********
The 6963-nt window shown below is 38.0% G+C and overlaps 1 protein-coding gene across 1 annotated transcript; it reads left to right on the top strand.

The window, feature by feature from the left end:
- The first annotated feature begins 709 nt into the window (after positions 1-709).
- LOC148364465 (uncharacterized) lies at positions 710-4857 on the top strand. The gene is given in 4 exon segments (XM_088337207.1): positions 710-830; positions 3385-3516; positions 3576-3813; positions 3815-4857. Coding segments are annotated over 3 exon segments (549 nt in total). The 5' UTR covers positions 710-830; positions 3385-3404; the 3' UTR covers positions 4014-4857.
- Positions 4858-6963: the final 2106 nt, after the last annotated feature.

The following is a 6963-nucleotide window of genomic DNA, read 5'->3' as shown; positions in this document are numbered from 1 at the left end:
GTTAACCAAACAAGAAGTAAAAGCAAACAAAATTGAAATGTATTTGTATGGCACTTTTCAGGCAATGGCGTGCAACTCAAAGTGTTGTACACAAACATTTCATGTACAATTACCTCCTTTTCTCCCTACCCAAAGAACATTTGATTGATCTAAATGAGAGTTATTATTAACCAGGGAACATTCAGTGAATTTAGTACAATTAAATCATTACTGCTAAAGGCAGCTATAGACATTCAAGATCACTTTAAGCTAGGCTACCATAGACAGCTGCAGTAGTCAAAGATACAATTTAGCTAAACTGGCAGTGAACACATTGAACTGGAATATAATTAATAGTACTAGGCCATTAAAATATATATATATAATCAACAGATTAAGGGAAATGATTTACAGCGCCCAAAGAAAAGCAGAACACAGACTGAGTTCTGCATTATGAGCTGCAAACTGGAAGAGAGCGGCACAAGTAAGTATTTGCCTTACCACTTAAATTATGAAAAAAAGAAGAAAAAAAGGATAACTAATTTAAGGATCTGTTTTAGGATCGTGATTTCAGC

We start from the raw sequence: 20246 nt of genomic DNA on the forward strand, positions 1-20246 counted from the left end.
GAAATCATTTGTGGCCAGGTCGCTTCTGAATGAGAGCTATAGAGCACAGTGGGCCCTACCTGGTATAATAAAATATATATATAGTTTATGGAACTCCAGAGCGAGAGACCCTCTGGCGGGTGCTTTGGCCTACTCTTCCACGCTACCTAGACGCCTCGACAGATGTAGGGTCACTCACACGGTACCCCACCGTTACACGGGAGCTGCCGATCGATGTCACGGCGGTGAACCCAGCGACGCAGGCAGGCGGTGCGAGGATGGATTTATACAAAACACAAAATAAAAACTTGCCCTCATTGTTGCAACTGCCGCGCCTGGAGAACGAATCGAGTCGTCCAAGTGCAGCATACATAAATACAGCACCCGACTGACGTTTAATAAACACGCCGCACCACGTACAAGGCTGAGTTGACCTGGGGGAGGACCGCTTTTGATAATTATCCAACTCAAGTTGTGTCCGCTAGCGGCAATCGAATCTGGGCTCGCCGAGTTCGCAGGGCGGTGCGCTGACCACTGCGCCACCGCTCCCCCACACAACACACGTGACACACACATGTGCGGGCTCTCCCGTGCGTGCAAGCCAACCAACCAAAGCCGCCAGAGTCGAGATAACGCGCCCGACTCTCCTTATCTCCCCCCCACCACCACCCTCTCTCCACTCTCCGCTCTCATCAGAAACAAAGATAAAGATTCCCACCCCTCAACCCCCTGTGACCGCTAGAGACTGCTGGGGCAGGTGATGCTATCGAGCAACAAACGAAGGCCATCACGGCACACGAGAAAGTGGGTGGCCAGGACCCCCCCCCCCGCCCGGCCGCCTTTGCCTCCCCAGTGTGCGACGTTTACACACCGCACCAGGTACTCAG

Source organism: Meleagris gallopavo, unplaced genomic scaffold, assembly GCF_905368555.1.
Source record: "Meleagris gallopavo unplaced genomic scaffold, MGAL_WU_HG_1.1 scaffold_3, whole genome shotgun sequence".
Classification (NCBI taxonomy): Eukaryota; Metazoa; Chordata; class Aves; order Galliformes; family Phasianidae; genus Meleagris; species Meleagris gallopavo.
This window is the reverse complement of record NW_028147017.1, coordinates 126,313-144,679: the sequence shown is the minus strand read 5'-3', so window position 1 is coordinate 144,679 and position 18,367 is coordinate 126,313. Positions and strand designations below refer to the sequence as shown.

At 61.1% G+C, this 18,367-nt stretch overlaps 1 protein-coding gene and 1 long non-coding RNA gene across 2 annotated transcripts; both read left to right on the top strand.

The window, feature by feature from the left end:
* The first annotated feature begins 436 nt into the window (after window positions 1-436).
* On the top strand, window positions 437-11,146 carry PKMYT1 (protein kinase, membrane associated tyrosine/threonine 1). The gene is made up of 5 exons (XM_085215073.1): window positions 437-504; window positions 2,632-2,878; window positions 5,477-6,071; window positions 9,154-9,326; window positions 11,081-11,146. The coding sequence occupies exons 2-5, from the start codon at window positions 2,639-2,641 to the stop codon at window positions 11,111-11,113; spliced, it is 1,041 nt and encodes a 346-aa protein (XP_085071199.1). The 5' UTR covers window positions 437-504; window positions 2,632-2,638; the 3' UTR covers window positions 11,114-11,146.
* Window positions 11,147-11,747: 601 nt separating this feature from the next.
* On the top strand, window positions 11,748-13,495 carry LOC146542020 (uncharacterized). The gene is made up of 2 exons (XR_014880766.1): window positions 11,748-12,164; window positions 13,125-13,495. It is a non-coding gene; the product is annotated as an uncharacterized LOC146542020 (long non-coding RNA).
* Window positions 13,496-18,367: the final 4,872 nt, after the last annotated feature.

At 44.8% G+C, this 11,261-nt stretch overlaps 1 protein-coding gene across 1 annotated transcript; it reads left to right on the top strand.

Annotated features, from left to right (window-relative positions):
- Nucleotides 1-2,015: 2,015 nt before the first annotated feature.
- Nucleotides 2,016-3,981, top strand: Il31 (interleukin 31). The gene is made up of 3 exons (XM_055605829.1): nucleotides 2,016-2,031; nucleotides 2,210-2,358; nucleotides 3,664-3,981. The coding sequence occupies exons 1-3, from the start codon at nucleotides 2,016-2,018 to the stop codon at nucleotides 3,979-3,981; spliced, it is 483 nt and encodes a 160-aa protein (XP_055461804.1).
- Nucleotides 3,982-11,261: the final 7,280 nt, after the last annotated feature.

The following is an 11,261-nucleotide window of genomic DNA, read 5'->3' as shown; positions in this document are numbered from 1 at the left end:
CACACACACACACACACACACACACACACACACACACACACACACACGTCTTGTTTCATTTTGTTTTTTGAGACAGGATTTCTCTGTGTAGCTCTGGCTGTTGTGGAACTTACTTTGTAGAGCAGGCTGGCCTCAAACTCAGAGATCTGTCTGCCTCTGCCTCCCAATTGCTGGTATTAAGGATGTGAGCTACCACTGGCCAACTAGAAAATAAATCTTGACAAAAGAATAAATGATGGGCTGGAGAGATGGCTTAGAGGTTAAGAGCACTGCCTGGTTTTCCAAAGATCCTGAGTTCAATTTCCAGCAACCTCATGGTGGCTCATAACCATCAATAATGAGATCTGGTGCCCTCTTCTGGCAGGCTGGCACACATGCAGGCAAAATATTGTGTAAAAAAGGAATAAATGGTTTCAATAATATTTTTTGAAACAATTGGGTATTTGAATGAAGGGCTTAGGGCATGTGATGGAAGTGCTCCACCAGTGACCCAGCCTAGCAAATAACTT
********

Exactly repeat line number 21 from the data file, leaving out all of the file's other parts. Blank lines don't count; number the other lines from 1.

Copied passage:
At 44.8% G+C, this 11,261-nt stretch overlaps 1 protein-coding gene across 1 annotated transcript; it reads left to right on the top strand.